Saturday, August 22, 2009

Designing Dungeons with Monte Cook

Monte Cook

From the Schedule
Monte Cook
Designing Dungeons with Monte Cook
Delve into the dungeon! Dungeons offer unique adventuring opportunities, and can be as dynamic, complex, and believable as any other environment. Come discuss dungeon design with Monte Cook, co-designer of 3rd edition D&D, co-founder of Malhavoc Press and designer of 20+ years of other game products, including the brand new
The Talk

Monte Cook has the author's credit for the 3rd Ed. Dungeon Master's Guide and is widely published. His presentation was a highlight of my Gen Con experience. He gave tips on the theory of dungeon design, but there wasn't much in the way of practical design technique. The general discussion, though, was certainly the price of admission.

Tip One: A dungeon, in it's broadest stroke, is a setting that limits and directs movement. It could be a dungeon proper, or a forest with trails and impenetrable hedges, or a building like a castle. A plain or a stretch of open ocean would not be a dungeon. A dungeon has "walls" and features that can be interacted with.

Tip Two: Cook thinks dungeons have lost some cache in modern games, which is a shame. The purpose of a dungeon is to provide focus for encounters, and to manage player choices. A dungeon provides context to the challenges of the adventure.

Tip Three: It is not important to try to be realistic. It is not necessary to think too much about why this dungeon exists or whether or not someone would go to the trouble or expense to construct it, or whether there really exists the natural forces to form the dungeon. It is enough to say that it exists. Cook compares and contrasts realism with believability. The distinction is that believability is the burden of designing a dungeon so that players don't ask, "How can that possibly work?" As an example, a boulder would not roll up hill. That's not believable. Never mind that it might not be realistic for there to be a bolder trap because nobody would go to that trouble. Another example: the players go down a hall in a dungeon laden with deadly traps and at the end of it these mid-level PC's are good and beat up. Then at the end of the hall is a room with no other exits full of kobolds. It's not so important to justify why there are kobolds or a hall full of traps, but your players will not believe that a room full of healthy kobolds routinely traverse a hall of deadly traps in the course of their existence in the dungeon or that they don't traverse it and stay permanently in that room.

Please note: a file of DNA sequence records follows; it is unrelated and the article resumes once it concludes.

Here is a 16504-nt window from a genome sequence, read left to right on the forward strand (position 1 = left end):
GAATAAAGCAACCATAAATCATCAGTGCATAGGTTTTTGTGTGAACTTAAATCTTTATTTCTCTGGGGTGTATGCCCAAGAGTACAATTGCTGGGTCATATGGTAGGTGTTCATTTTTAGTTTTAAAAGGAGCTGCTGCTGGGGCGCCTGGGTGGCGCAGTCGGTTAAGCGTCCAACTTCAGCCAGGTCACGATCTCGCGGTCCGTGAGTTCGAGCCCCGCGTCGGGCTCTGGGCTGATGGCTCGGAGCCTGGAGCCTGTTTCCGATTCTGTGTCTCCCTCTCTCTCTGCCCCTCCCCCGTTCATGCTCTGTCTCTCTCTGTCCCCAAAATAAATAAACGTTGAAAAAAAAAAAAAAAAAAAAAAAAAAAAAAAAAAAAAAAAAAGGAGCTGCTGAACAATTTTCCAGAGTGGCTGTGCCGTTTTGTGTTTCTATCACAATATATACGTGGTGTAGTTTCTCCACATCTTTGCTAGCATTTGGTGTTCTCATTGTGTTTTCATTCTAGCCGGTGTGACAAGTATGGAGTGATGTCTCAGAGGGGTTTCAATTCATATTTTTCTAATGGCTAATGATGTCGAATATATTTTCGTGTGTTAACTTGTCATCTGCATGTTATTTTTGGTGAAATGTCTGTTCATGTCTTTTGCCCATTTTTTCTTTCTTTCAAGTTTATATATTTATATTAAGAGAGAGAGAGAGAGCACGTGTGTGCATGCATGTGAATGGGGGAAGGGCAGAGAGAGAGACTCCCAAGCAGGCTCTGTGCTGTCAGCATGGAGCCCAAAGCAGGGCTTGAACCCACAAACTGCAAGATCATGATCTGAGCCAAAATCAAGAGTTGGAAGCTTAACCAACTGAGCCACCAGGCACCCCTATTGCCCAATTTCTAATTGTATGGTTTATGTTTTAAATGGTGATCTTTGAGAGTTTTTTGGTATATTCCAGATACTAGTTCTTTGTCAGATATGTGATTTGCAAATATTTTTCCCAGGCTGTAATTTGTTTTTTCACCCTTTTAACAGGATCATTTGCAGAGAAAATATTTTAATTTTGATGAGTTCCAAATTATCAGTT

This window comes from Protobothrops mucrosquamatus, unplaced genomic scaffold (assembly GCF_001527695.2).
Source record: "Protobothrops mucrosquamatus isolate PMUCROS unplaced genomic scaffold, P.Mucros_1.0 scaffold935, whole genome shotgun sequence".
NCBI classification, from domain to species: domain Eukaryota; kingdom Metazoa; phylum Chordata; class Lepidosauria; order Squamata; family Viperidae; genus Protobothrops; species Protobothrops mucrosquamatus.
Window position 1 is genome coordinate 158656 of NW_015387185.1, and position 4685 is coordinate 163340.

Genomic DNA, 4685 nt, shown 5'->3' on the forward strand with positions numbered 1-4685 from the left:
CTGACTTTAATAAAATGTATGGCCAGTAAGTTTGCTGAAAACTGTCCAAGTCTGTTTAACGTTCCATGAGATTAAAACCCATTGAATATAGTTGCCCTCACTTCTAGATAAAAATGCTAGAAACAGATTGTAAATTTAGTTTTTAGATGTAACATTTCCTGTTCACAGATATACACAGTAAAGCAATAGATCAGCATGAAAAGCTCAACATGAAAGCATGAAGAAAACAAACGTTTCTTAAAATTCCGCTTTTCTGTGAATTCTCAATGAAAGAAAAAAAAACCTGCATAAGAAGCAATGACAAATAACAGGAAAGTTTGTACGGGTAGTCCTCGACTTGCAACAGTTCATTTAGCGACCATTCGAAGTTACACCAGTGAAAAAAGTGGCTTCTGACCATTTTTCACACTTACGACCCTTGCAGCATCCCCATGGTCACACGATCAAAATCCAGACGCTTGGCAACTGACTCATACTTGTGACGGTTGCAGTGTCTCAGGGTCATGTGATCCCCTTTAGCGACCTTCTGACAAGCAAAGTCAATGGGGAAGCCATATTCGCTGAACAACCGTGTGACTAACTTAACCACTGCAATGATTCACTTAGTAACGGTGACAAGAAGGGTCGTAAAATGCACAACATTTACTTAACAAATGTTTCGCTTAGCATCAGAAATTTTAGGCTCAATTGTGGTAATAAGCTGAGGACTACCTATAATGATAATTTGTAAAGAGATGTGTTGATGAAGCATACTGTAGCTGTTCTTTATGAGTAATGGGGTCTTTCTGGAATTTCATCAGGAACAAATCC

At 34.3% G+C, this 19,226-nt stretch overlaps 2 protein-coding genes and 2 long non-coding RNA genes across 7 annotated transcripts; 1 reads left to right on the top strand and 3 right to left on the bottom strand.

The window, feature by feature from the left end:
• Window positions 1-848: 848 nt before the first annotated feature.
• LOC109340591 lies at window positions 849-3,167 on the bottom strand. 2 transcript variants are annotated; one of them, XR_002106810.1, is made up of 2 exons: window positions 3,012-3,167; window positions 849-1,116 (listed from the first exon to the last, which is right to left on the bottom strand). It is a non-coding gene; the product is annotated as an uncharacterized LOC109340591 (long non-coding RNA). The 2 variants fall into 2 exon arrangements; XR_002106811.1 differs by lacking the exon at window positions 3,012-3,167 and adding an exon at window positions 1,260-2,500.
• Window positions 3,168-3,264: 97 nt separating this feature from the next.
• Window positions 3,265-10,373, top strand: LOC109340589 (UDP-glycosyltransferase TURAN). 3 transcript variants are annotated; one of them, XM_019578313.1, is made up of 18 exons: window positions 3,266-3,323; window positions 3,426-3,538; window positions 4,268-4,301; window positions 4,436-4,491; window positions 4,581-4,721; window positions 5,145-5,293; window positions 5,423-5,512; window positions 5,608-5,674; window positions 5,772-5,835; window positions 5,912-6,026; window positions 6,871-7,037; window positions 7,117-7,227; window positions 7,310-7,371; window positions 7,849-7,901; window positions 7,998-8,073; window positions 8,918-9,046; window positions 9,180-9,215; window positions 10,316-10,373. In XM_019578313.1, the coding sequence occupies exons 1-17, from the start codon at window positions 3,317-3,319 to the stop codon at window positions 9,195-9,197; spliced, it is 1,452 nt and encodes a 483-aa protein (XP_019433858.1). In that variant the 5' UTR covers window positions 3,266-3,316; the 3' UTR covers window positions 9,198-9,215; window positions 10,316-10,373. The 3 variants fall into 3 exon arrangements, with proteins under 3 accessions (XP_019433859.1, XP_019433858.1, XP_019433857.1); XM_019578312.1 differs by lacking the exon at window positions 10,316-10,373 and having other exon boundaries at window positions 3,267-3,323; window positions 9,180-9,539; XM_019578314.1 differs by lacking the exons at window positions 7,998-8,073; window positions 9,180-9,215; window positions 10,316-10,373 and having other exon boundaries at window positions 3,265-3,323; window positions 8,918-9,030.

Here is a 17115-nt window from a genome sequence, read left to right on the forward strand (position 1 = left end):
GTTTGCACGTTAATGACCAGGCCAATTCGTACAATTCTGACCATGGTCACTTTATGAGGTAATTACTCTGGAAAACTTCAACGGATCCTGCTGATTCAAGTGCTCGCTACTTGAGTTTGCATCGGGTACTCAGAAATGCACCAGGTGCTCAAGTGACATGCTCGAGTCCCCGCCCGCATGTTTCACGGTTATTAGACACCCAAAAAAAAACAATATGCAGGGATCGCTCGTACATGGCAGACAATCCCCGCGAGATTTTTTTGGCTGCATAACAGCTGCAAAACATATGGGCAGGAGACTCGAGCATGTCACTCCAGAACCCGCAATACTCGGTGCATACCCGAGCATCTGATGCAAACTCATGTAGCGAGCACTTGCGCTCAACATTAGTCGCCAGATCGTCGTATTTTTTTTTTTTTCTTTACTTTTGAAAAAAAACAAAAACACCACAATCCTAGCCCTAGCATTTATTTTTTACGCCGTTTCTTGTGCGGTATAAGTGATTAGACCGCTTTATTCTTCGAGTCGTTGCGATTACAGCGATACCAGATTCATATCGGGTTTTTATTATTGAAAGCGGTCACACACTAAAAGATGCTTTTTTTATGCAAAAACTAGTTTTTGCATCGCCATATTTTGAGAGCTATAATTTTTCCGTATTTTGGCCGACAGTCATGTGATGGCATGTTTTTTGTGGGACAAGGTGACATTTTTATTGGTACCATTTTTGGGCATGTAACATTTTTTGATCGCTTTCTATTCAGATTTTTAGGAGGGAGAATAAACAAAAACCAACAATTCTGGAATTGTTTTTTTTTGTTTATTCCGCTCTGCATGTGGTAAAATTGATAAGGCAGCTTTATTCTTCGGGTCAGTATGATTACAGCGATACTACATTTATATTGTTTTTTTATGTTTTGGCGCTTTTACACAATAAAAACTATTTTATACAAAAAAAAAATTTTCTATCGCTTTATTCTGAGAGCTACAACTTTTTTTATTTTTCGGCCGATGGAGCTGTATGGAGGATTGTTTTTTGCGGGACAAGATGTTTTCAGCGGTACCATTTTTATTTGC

Tip Four: Meaningful decisions. Dungeon design is about offering meaningful decisions to players. A classic example is a "T" intersection in a dungeon. At a "T" intersection with a hall that goes straight left and right as far as you can see without any difference between them the players can not make a meaningful decision. To make it meaningful the players might hear a sound coming from the left, or see a flickering light to the right. Do they want to go toward the light? Do they want to go away from the sound? What they choose makes a difference, and it's a difference the players can control.

Tip Five: Build on conventions of dungeon design. Gary Gygax established a standard of dungeon design; players know that the deeper they go, the more dangerous the dungeon gets. Use that convention. Cook designs his dungeon with an additional progression, the deeper the weirder.

Tip Six: Make dungeons dynamic by including an "on revisit" section for dungeon rooms. Cook defines what players encounter when they come back to a room for the second time. Does anyone or anything come into the room while the PC's are exploring other rooms?

Tip Seven: Avoid the most classic story mistake of dungeon design. Don't create a story for a dungeon, one that buttresses the believability of the dungeon, that the players can not discover. The players should be able to learn all about the story of how this dungeon came to be, its reason for being.

Tip Eight: Add to the epic ambiance of a dungeon by showing them that they're not the first to try the dungeon. This discussion gave me a spark of inspiration. Although he didn't suggest this directly, I think I would like to create a dungeon that has the remains of other adventurers, ones that through knowledge check or back story the PC's recognize as having had some events of some renown and whose ultimate destiny was until that moment in doubt. At lower levels this could be a local youth who disappeared mysteriously weeks or months ago, and was never found. At higher levels this could be a storied person after whom the characters modeled their own carriers, and whose story turns out to have been different than what is commonly known -- and would really enhance the value of the treasure, too. A +2 spear is a kind of ho-hum at a certain point, but the +2 spear that the famous Gorack the barbarian used to slay the Dread Worm of Alasan Heights and which pierced the heart of the Mad Astigor the Red Handed is something special.

I haven't given it a try yet, but during the Q&A Cook said that he uses a program for drawing dungeons. The name I wrote down was "Dungeon Forge" which led me to the site where they have a dungeon drawing program called Dungeon Forge.

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